Mailvox: tribalism wins

A reader relates a recent encounter with a group of Mennonites:

I am currently staying at a travel lodge in northern Wisconsin and there are 30-40 old school Mennonites, cousins of the Amish, also here.  The free self-serve breakfast room provides lessons regarding how the Amish likely will behave if, as speculated, they ever do achieve population dominance.

The Mennonites entered the room en masse and immediately occupied every open table remaining in the place.  Each clan had its own table and it did not matter whether there were two members or eight, they had their own table by clan and would stand beside their territorial claim despite empty seats being available at the other Mennonite tables. Spaces were reserved by laying objects in the conventional way.

Then the Mennonites formed an after church social barrier in front of the food supply, blocking outsiders from access in polite fashion while kibbitzing together in Swiss German.  The kids were all barefoot and roaming around, which dissuaded the rest of us from approaching.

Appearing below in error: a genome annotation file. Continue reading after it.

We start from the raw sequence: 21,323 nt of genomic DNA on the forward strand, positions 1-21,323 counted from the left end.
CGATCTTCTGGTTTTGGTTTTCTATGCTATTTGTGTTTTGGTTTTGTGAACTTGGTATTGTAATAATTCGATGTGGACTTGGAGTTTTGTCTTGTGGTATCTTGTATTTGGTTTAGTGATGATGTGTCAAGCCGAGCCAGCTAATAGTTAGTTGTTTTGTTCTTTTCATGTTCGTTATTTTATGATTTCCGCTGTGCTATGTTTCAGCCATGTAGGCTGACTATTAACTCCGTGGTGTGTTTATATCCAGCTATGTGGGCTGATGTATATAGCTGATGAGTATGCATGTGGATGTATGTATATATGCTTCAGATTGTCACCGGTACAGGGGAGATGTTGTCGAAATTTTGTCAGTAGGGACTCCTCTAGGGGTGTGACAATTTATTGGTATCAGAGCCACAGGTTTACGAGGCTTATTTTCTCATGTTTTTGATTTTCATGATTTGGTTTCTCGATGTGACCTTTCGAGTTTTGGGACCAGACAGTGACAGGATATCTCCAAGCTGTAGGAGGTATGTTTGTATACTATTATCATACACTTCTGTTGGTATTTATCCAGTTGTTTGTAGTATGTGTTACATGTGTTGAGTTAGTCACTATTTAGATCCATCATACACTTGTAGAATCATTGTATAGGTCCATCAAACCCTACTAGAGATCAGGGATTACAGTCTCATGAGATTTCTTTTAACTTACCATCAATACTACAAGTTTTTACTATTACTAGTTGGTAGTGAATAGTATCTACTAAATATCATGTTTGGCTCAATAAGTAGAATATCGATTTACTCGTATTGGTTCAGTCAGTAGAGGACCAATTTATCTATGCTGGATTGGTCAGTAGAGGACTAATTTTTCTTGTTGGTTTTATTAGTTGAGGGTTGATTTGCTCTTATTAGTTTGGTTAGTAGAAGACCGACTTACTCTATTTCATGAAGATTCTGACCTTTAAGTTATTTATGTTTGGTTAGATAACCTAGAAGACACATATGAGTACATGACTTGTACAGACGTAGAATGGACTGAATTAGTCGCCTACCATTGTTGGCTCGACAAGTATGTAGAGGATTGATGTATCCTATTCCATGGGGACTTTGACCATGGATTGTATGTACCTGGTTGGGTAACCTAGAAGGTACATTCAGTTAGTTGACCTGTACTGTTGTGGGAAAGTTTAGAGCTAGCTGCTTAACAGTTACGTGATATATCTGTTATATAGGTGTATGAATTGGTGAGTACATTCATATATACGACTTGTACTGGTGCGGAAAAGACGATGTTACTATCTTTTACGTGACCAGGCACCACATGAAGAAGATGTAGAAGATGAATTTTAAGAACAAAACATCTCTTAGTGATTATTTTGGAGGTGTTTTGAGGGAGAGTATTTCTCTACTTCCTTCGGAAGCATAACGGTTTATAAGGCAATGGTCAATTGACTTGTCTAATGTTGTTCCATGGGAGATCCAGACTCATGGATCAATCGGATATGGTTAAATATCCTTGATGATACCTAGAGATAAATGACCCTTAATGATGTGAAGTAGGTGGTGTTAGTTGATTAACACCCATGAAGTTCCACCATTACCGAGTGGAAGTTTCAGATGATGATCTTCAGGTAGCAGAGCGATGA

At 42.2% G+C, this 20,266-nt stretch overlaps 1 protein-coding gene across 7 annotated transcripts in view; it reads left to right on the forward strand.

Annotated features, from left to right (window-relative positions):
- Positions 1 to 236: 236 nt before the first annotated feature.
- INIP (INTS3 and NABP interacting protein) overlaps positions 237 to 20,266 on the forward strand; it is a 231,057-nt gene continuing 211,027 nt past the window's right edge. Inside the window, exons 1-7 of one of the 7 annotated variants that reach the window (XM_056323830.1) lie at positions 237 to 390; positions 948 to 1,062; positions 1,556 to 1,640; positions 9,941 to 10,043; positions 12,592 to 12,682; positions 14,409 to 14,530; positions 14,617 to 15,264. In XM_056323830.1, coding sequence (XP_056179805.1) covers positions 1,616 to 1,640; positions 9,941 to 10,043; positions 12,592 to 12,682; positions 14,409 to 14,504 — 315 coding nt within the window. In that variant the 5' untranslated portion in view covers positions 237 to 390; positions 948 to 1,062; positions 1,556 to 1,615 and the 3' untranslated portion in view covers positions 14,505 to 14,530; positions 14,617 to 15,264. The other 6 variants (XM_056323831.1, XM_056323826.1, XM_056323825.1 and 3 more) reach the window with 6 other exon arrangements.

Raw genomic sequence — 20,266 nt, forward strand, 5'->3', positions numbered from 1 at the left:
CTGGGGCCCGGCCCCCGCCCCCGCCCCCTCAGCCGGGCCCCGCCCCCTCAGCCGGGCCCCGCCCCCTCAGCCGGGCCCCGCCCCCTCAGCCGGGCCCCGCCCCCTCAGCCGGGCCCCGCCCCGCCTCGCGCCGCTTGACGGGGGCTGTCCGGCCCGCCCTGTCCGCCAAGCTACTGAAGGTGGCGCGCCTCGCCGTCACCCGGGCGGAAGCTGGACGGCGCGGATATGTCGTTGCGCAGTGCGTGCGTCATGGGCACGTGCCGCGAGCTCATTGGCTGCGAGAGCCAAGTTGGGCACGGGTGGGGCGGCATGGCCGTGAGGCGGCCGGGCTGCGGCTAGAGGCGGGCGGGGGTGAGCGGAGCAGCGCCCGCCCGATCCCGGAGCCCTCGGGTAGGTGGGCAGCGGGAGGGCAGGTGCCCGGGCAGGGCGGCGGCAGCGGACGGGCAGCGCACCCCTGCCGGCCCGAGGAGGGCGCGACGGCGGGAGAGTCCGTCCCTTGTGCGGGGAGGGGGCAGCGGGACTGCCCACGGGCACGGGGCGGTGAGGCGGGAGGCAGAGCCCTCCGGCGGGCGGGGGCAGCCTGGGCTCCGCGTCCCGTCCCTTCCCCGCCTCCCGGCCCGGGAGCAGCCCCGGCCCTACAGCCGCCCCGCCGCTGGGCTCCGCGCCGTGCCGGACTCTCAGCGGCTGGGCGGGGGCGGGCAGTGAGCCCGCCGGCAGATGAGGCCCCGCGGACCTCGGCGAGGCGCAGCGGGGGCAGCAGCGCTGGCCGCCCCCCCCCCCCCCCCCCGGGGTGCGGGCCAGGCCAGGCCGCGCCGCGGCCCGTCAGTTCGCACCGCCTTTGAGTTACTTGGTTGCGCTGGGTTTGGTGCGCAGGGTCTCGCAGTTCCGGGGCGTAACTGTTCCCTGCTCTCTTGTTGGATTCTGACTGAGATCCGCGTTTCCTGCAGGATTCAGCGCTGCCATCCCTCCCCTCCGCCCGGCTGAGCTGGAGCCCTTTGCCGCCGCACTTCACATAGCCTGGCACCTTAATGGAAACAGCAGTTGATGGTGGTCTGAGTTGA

About six old ladies commandeered the two waffle-making machines and began preparing waffles exclusively for all Mennonites.  They cast intimidating glares at some tough-looking brawny, sleeveless construction workers who attempted to stand in line for waffles.  Not gonna happen.

The men, who are noticeably trimmer than the somewhat fat women, helped themselves to all the food, making immediate return trips to fill up individual and shared plates for their tables.  This left only coffee for the outsiders.

No grace was given nor prayers offered, once the last old lady abandoned her waffle post the entire group began eating and the men discussed whatever Swiss German topic.  The food area resembled a war zone where the cockroaches would have starved.

Those Mennonites are going to do well when things fall apart. The rugged individualists should be fine, at least as long as they’re out in the deep wilderness without any resources that these people happen to decide they need for their families. 

Notice how the supposed tough guys couldn’t handle the old women. They could have unplugged the machines and refused to plug them back in until one machine was given to the non-Mennonites, but apparently they couldn’t even manage to work together in that one simple regard.